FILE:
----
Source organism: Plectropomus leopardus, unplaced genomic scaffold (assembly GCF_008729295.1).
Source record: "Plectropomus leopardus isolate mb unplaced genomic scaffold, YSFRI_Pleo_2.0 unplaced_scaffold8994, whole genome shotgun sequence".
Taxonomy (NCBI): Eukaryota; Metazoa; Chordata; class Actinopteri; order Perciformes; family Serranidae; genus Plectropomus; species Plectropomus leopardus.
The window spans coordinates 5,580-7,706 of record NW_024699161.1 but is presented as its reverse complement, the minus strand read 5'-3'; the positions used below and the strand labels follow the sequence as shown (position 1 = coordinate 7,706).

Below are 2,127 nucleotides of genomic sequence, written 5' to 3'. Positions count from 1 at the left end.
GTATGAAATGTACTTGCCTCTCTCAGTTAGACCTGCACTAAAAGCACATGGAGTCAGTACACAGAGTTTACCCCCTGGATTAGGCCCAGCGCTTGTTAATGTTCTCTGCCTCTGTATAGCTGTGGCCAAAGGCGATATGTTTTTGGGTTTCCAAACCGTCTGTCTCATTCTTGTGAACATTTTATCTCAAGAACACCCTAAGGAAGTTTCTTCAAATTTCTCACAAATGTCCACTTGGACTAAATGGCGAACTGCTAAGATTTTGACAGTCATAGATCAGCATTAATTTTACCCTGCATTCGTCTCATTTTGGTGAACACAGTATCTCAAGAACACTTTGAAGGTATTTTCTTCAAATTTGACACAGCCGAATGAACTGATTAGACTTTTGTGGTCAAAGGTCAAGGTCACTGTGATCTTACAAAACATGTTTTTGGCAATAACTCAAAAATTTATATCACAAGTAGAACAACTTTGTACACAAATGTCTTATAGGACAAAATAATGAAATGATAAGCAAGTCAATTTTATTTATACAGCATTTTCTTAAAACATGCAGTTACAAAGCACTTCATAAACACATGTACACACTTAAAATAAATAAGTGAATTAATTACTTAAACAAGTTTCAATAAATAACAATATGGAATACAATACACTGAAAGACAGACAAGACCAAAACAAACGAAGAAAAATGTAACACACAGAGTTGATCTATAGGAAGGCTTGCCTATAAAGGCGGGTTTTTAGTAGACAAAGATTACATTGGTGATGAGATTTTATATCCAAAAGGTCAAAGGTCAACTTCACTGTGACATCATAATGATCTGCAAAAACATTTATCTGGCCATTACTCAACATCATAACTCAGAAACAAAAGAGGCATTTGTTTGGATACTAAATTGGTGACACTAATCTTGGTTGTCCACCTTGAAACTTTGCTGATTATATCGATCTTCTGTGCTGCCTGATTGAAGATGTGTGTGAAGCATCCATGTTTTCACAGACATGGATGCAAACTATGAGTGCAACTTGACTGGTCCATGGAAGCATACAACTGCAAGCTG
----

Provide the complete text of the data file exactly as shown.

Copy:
Source organism: Plectropomus leopardus, unplaced genomic scaffold (assembly GCF_008729295.1).
Source record: "Plectropomus leopardus isolate mb unplaced genomic scaffold, YSFRI_Pleo_2.0 unplaced_scaffold8994, whole genome shotgun sequence".
Taxonomy (NCBI): Eukaryota; Metazoa; Chordata; class Actinopteri; order Perciformes; family Serranidae; genus Plectropomus; species Plectropomus leopardus.
The window spans coordinates 5,580-7,706 of record NW_024699161.1 but is presented as its reverse complement, the minus strand read 5'-3'; the positions used below and the strand labels follow the sequence as shown (position 1 = coordinate 7,706).

Below are 2,127 nucleotides of genomic sequence, written 5' to 3'. Positions count from 1 at the left end.
GTATGAAATGTACTTGCCTCTCTCAGTTAGACCTGCACTAAAAGCACATGGAGTCAGTACACAGAGTTTACCCCCTGGATTAGGCCCAGCGCTTGTTAATGTTCTCTGCCTCTGTATAGCTGTGGCCAAAGGCGATATGTTTTTGGGTTTCCAAACCGTCTGTCTCATTCTTGTGAACATTTTATCTCAAGAACACCCTAAGGAAGTTTCTTCAAATTTCTCACAAATGTCCACTTGGACTAAATGGCGAACTGCTAAGATTTTGACAGTCATAGATCAGCATTAATTTTACCCTGCATTCGTCTCATTTTGGTGAACACAGTATCTCAAGAACACTTTGAAGGTATTTTCTTCAAATTTGACACAGCCGAATGAACTGATTAGACTTTTGTGGTCAAAGGTCAAGGTCACTGTGATCTTACAAAACATGTTTTTGGCAATAACTCAAAAATTTATATCACAAGTAGAACAACTTTGTACACAAATGTCTTATAGGACAAAATAATGAAATGATAAGCAAGTCAATTTTATTTATACAGCATTTTCTTAAAACATGCAGTTACAAAGCACTTCATAAACACATGTACACACTTAAAATAAATAAGTGAATTAATTACTTAAACAAGTTTCAATAAATAACAATATGGAATACAATACACTGAAAGACAGACAAGACCAAAACAAACGAAGAAAAATGTAACACACAGAGTTGATCTATAGGAAGGCTTGCCTATAAAGGCGGGTTTTTAGTAGACAAAGATTACATTGGTGATGAGATTTTATATCCAAAAGGTCAAAGGTCAACTTCACTGTGACATCATAATGATCTGCAAAAACATTTATCTGGCCATTACTCAACATCATAACTCAGAAACAAAAGAGGCATTTGTTTGGATACTAAATTGGTGACACTAATCTTGGTTGTCCACCTTGAAACTTTGCTGATTATATCGATCTTCTGTGCTGCCTGATTGAAGATGTGTGTGAAGCATCCATGTTTTCACAGACATGGATGCAAACTATGAGTGCAACTTGACTGGTCCATGGAAGCATACAACTGCAAGCTG